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On the heels of an extension of 737 MAX cancellations just last week, Southwest announced in a memo on Friday that it will be extending those cancellations even further into the calendar from late April into May, according to USA Today.
In the memo, which was sent to the airline’s pilots by Southwest Pilots Association President Jon Weaks and Southwest Vice President of Flight Operations Alan Kasher, the airline said that with the extension, it can build its MAX-less schedule “well in advance in hopes to minimize the daily disruptions.”
Southwest is the biggest operator of the 737 MAX in the world, with 34 of the MAX 8 variant. The airline has a fleet of more than 700 airplanes altogther, so it’s able to take up some of the slack, but 34 grounded jets is no small problem for any airline, even a giant one. So, Southwest has to get creative with how its uses its planes, and it’s deciding to cancel some flights preemptively.
Or, in the slightly more bureaucratic language of a statement the airline emailed, “the reliability-minded solution came after an overall analysis of the schedule period followed by a redeployment of fleet to meet the needs of various operational constraints, while maintaining itinerary integrity for the highest number of Customers.” Translation: We’ve got to cancel a bunch of flights, but we tried to do so in a way that affects the fewest possible passengers.
However, some spring breakers, like TPG contributor Edward Pizzarello, are feeling the pinch. Pizzarello was scheduled to fly on a 737 MAX, and after finding out about the extension, he contacted the airline. “I knew going into the call that [Southwest] had no other flights that were close to my original itinerary,” said Pizzarello. He said Southwest offered only to cancel the flights and issue a refund, and that any compensation would need to be determined by Customer Service. When Pizzarello asked if canceling now and calling customer service later would affect his ability to ask for compensation, since he was choosing to cancel voluntarily, the agent said she “had no idea” and had not been given any instructions on how to deal with customers affected by the MAX, other than to allow rebooking according to Southwest’s existing policies.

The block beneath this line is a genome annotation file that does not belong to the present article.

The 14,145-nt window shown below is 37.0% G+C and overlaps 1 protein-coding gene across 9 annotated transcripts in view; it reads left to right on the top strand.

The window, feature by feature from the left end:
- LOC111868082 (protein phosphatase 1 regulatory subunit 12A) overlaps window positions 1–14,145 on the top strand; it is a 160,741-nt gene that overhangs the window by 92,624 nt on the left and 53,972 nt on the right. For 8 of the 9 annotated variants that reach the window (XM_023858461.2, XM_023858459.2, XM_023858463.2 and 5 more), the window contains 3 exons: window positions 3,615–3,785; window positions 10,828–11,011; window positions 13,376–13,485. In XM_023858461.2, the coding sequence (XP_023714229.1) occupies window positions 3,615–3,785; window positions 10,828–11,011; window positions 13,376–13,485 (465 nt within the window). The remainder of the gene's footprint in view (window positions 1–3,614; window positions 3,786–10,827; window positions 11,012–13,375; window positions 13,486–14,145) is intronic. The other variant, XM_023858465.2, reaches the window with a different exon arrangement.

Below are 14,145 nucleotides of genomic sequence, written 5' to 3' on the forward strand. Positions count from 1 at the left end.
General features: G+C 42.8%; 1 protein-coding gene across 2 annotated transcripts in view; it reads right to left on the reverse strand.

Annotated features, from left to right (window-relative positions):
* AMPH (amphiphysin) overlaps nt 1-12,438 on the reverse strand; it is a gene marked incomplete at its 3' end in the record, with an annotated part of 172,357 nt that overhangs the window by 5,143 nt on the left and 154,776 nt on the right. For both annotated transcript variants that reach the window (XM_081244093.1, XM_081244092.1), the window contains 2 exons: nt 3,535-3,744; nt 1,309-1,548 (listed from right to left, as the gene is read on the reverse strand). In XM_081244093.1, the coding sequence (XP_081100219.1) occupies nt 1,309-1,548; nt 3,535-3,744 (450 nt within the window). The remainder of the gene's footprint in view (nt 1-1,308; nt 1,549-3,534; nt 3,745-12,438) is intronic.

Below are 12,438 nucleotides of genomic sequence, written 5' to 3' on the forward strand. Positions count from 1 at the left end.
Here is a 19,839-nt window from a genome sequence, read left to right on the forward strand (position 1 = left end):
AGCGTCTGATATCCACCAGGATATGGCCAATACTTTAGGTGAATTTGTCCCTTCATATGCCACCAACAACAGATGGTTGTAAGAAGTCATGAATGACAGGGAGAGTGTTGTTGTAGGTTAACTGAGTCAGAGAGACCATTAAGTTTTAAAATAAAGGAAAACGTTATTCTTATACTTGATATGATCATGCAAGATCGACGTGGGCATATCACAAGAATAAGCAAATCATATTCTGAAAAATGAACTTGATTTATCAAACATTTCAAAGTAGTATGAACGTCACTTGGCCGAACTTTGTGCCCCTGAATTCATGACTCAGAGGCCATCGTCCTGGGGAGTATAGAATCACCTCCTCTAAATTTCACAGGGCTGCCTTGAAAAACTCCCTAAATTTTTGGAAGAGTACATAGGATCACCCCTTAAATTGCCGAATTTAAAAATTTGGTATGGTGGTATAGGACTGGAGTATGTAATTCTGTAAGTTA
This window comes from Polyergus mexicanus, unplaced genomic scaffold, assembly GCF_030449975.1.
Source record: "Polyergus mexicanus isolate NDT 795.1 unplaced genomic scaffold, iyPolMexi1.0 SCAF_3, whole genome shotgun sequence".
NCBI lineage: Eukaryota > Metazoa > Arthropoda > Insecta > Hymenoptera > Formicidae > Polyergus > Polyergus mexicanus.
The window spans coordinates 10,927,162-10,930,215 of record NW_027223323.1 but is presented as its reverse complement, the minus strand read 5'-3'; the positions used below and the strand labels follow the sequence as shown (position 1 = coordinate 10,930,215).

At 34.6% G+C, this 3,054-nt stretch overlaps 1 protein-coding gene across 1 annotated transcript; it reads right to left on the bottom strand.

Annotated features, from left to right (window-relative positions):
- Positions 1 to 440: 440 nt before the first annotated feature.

Southwest did not directly answer TPG‘s question about what instructions customer service agents have been given on how to deal with customers affected by the MAX.
For passengers affected by the latest schedule changes, Southwest said that, “Any Customer booked on a cancelled 737 MAX 8 flight can rebook on alternate flights without any additional fees or fare differences between the original city pairs.” Customers who did not purchase their ticket via southwest.com can call 1-800-435-9792 to speak with a customer representative. (For more info, customers can check out the Travel Advisory posted on the airline’s website.)
Southwest has ferried its 737 MAX into the desert for storage, resulting in the cancellation of approximately 90 flights per day.
Between the MAX grounding, government shutdown, worse-than-expected winter weather and maintenance issues, the airline expects its revenue the first quarter of this year to be $210 million less than previously forecast.
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